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I have to say this design looks terrifying.


I'm not sure what I find more troubling: the crazy arrows, the bad sketchup, or the schizophrenic design.

Brian Libby

Keep in mind these are renderings. I know a lot of architects who often feel their renderings don't adequately communicate what the finished product will be.

Bob Loblaw

I believe the renderings communicate the finished product quite well, which in this case is awful.

Brian Libby

I've removed the images of the building with all the arrows, just in case somebody reads this comment thread and wonders what we're talking about.

Also, I've added the names of two collaborators Gary asked me to mention initially but I forgot: Steve Shapiro of Shapiro Didway Landscape Architecture and Ken Diener of KJD Architecture.


Not to keep the discussion on the images (but I will) - a little post-production does a world of good to something as flat/garish as native sketchup, even with little time/fee.

This is interesting though, because I'd almost guarantee that Murase and WM had more sophisticated presentations, yet these images still got the job done to those who made the decision. It's funny how much flak that a lot of designers give SU (myself included), in spite of how warmly it's often received by non-designers.


The renderings are awful, but the design is what is so frightening. I can't remember when I've seen such a confused and chaotic organization of space. Although I've never felt that landscape needs to have a relationship to the architecture, this design isn't even vaguely sympathetic to it. For one thing, the space is actually quite small. Take a look at the photos on THA's website or visit it yourself. I can't imagine jamming all those wavy forms and natural rocks and water into that space. I hope they are able to edit heavily...there is nothing calming or elegant or beautiful about this design. Sorry to go off about it and my apologies to the architect, but if you're willing to put out garbage like this prepare yourself to defend it.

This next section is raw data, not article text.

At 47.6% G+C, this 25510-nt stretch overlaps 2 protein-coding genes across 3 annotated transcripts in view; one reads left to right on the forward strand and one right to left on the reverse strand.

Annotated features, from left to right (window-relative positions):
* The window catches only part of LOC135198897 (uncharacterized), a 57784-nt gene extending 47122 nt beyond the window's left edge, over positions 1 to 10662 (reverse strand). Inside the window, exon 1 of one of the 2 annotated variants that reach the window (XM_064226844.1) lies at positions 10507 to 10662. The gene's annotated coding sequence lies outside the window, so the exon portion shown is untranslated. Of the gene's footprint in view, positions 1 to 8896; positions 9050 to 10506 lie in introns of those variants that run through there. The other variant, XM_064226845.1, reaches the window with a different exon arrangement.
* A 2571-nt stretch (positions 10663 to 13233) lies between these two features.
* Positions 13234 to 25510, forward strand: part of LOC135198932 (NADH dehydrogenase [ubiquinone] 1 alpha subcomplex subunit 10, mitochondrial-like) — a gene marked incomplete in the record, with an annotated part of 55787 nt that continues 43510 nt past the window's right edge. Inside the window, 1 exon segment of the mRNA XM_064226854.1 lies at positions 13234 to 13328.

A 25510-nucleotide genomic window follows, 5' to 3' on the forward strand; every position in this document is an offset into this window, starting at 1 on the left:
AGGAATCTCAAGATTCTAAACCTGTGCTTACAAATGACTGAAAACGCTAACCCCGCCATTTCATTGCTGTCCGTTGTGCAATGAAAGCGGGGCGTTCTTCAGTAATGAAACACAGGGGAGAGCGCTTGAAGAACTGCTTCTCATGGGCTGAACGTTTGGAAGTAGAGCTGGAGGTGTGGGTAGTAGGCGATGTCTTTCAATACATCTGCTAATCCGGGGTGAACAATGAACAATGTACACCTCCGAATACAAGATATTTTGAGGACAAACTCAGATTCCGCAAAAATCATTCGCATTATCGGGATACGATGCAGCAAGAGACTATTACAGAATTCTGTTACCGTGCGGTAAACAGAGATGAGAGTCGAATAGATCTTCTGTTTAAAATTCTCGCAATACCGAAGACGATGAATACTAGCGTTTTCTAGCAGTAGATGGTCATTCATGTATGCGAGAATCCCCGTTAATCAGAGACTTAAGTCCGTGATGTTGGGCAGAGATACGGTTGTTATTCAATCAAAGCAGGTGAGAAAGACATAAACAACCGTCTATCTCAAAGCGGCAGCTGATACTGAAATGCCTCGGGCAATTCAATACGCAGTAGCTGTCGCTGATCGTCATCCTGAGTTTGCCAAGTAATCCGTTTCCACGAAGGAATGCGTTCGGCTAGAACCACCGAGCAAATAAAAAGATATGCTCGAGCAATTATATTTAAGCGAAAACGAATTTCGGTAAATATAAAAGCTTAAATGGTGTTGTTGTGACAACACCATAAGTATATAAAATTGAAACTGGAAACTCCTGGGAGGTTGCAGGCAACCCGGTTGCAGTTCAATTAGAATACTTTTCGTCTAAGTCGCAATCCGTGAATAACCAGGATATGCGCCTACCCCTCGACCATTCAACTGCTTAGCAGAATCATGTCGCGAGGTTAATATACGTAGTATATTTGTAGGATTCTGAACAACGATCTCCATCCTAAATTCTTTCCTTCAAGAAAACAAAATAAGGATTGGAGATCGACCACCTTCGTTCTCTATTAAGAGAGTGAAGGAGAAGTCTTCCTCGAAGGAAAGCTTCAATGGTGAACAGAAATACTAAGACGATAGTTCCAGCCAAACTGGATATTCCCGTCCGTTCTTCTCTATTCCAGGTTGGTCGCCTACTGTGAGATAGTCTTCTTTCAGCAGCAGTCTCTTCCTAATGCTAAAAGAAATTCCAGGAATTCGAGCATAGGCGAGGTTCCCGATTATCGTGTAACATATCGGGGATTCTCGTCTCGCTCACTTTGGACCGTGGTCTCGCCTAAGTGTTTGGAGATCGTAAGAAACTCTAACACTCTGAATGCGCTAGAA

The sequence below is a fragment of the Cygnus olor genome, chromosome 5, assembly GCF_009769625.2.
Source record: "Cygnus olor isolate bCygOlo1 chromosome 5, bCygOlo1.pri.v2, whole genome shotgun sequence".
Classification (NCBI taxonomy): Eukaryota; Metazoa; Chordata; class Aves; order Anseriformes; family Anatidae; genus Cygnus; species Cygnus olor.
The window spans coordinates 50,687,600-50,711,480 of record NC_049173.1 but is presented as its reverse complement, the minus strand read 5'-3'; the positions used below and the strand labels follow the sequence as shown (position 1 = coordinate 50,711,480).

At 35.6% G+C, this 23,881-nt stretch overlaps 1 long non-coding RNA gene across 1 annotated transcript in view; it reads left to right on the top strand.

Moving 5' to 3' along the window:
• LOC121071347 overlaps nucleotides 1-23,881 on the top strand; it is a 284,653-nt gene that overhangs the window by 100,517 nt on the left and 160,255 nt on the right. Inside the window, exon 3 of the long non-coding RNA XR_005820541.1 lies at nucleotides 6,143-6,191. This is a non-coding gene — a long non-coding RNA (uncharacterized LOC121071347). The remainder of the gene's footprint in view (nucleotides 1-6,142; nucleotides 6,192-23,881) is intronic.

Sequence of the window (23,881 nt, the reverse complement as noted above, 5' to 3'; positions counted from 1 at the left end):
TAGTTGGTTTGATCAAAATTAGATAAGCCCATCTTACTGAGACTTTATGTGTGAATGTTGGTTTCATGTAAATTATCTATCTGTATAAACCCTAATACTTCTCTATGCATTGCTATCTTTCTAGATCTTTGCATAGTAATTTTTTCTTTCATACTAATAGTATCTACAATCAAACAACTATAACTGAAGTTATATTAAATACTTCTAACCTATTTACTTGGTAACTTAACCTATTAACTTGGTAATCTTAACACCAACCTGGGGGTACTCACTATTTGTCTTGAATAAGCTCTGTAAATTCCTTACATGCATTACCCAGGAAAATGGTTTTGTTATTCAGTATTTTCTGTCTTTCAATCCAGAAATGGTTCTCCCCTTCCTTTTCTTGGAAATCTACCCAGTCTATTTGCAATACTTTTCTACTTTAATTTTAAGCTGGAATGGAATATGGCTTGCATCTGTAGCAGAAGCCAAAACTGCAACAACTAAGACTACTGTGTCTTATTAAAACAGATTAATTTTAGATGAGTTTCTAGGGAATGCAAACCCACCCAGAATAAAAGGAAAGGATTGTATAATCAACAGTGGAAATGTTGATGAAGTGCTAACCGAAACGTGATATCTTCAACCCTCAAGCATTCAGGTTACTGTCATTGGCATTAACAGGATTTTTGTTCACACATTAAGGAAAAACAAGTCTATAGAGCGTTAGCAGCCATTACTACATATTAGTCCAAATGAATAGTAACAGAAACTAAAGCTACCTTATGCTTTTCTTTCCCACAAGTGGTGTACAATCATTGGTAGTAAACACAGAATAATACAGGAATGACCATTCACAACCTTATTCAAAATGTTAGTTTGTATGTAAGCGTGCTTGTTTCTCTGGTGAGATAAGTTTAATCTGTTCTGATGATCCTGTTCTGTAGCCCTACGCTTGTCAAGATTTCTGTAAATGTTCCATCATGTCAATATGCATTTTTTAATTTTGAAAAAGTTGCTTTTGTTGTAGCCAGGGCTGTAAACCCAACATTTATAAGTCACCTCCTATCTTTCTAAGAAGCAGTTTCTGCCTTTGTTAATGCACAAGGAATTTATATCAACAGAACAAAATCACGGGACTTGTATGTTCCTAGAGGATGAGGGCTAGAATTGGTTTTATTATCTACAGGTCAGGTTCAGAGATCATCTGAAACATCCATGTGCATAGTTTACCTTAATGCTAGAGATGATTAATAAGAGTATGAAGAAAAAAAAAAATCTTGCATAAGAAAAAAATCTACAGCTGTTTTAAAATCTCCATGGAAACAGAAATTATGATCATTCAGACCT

Bye Bye Birdie

Is it too late to go with Option B - hire a Landscape Architect as the lead designer? Design is not just design and this proves it.

Daniel Toole

I enjoy the BICC a lot and show it off every time I have architect friends visiting the city, and can remember learning things in Eugene, then taking a look at the set of drawings for this building that hung in the library to apply lessons. This is a great piece of architectural and cultural history for Portland's design heritage.

This proposed space has nothing to do with this design, nor does it reference any of the unique qualities of this site. This is not the correct answer. The right thing would be to put this out as a competition, even if pro bono, and place emphasis on targeting those involved in the design (names you've mentioned) who now have successfully established their own practices and pair them with a landscape architect.

Let's not let this piece of Portland start its' decline this early in its life as a building.


oh dear, this design is terribly frightening/embarrassing. if this firm is going to use their terrible taste to name drop the firms they beat out in the "process." they might also mention their personal OHSU connections which won them the job in the first place.


Everyone has an opinion!

Darrell Smith

What the flip is going on with this design>>


Dreadful and irresponsible.
Disrespectful to the context and scale of the building, the courtyard and the woods to the west. It is also arrogant, willful and juvenile. Beyond bad.
Why would you do this to a quietly nice building and outdoor room?
Not to put too fine a point on it.
Bob Murase, the original landscape architect, is turning in his grave.
Not what he had in mind.

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